By CJ Dablo
In-N-Out is closer to offering their famous “double-double” hamburgers to Signal Hill residents. The City’s councilmembers voted on Tuesday, Jan. 4 to issue a conditional use permit to allow operation of a new In-N-Out fast-food restaurant at the Signal Hill Gateway retail center.
“We are very, very excited about this one,” said Signal Hill Mayor Ed Wilson. “It’s been long and coming.”
The 24-hour restaurant will occupy about 3,654 sq. feet near the corner of Spring Street and Olive Avenue. The drive-thru will feature a queuing capacity of 13 cars, and the adjacent Home Depot parking lot will offer additional parking.
City documents estimate that the restaurant will generate approximately $25,000 to $30,000 in annual sales-tax revenue.
According to Scott Charney, director of the Community Development Department, construction of the facility should not take more than a year.
Throughout the evening, councilmembers emphasized the importance of redevelopment in the city. “This is the economic engine that has driven many, many cities to…bring in sales tax revenue,” said Vice Mayor Larry Forester during a Redevelopment Agency meeting, which followed the City Council session. “But more importantly to allow them to bring in business that brings in employees, and gives people jobs.”
Councilmembers acknowledged that the City’s focus on redevelopment has been crucial to the local economy.
“It’s the Redevelopment Agency that has helped us to provide the monies to turn blighted land into productive jobs,” said Councilmember Noll, who serves as vice chair to the Redevelopment Agency.
In other business, Councilmembers voted to adjust the budget to cover the cost of emergency repairs to a damaged pump in one of the City’s water wells.
“These are older wells in the city of Signal Hill,” said Interim Public Works Director Jim Davis. Sand and gravel was pulled into the well, he said, which damaged the filters and pumps. “And we had to close down the well till we could resolve the problem,” Davis said, indicating that Signal Hill had to purchase water through the Metropolitan Water District until the well was operational again.
According to City documents, the final cost to investigate the problem and make the necessary repairs is $95,600.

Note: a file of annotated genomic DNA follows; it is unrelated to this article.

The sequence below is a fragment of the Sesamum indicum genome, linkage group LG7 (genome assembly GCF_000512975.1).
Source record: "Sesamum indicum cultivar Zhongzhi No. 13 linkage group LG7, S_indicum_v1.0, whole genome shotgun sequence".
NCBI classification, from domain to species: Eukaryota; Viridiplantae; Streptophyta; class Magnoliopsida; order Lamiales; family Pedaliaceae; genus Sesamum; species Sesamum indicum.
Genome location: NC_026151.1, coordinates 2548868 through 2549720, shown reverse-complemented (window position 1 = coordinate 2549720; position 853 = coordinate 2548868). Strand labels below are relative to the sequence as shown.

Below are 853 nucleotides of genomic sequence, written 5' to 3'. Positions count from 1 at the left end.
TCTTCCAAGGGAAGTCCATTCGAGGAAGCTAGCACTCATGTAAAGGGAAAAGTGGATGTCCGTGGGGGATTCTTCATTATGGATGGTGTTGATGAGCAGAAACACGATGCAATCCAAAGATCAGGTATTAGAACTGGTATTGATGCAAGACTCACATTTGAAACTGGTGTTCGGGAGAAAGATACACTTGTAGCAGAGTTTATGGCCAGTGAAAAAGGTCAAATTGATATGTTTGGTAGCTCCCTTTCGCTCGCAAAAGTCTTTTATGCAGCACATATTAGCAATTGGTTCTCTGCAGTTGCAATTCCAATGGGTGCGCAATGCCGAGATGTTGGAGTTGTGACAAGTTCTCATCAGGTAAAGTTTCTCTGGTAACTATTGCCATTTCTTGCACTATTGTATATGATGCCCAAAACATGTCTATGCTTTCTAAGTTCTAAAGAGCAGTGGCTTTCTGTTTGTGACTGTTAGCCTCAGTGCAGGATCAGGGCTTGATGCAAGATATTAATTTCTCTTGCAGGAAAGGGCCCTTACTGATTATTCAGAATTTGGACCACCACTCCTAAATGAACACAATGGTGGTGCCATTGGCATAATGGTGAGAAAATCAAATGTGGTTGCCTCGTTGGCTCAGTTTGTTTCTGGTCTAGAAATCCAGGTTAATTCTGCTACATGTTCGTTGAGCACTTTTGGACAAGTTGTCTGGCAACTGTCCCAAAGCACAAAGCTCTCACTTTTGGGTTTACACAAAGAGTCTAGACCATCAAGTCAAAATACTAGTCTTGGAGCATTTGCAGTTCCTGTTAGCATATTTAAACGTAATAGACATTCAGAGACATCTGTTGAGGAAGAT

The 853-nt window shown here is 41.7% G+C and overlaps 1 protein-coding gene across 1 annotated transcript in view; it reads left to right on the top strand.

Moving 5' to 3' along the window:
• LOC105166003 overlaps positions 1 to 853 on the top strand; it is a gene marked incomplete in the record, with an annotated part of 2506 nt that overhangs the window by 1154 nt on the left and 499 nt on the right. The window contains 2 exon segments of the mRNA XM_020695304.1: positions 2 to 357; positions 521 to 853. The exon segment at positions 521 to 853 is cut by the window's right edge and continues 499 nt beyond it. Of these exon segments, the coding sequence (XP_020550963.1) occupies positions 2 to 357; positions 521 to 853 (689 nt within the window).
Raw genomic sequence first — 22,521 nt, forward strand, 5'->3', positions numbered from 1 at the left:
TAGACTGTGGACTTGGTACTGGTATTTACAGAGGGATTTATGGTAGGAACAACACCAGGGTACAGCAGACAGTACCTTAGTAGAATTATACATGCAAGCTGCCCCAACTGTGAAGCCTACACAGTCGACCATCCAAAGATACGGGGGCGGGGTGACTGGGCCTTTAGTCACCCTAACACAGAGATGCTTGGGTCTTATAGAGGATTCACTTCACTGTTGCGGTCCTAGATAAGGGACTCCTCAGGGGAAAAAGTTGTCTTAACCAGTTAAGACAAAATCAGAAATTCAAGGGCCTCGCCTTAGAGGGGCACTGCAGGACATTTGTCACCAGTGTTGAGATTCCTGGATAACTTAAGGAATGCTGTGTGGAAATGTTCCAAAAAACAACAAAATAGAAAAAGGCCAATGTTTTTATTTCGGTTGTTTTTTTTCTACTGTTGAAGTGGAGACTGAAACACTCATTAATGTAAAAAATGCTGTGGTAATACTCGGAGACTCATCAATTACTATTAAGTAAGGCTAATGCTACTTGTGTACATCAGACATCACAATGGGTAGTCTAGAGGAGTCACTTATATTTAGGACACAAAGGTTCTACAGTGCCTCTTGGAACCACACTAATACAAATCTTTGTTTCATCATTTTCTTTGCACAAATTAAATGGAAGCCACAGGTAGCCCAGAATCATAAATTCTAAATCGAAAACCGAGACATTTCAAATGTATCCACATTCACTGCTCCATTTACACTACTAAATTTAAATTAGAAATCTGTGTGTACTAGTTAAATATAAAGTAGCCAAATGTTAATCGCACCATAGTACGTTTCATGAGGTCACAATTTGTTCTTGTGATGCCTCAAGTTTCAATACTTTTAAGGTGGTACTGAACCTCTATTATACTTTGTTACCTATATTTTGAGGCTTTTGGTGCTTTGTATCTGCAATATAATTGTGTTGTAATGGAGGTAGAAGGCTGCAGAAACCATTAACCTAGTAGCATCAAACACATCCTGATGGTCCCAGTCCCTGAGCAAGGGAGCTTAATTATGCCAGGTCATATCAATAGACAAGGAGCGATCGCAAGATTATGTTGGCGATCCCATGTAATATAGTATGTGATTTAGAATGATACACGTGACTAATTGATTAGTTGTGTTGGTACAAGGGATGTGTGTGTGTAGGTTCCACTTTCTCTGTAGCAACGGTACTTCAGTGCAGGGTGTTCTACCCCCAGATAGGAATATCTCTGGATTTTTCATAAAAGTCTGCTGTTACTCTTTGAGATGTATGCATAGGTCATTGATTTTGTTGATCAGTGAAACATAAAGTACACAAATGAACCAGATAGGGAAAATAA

The City had initially authorized $60,000 for the project, but at Tuesday’s meeting an additional $35,600 was approved to cover the total cost. Another $60,000 was also approved to purchase equipment that would enable workers to vary the speed of the pump.
“Now the pump is back at operation,” Davis said. “We’re running it at a slower speed, and that is the reason why we requested the additional money to buy the electronic component to enable us to slow down the pump.” Davis added that slowing the pump is more cost effective.
“This is more efficient,” said Davis. “It will save money on power, and it will save wear and tear on pump equipment.”
Davis said that they might propose to purchase the device for another well owned by the City if the new equipment works sufficiently with the well that had been shut down for repair.
Mayor Wilson asked if they could determine how long these wells will last. “Wells are kind of tricky. You can imagine a thousand feet down, we really don’t know what’s happening all the time there,” said Davis. “We can base it on other people’s experience, our experience, and some good guesses how long it’s going to last.”
Davis said that the staff is looking at potential sites for future wells. Deputy City Manager Charlie Honeycutt indicated that he was creating a long-range plan to evaluate potential uses of recycled water in the city.
The city also authorized the city manager to enter into a three-year contract with a new vendor who will provide custodial maintenance beginning Jan. 26. According to the estimates provided by Davis and the Public Works department, the City will save $25,000 by using the new vendor, Great Cleaning Services Incorporated. The City’s next council meeting is scheduled for Tuesday, Jan. 18 at 7pm.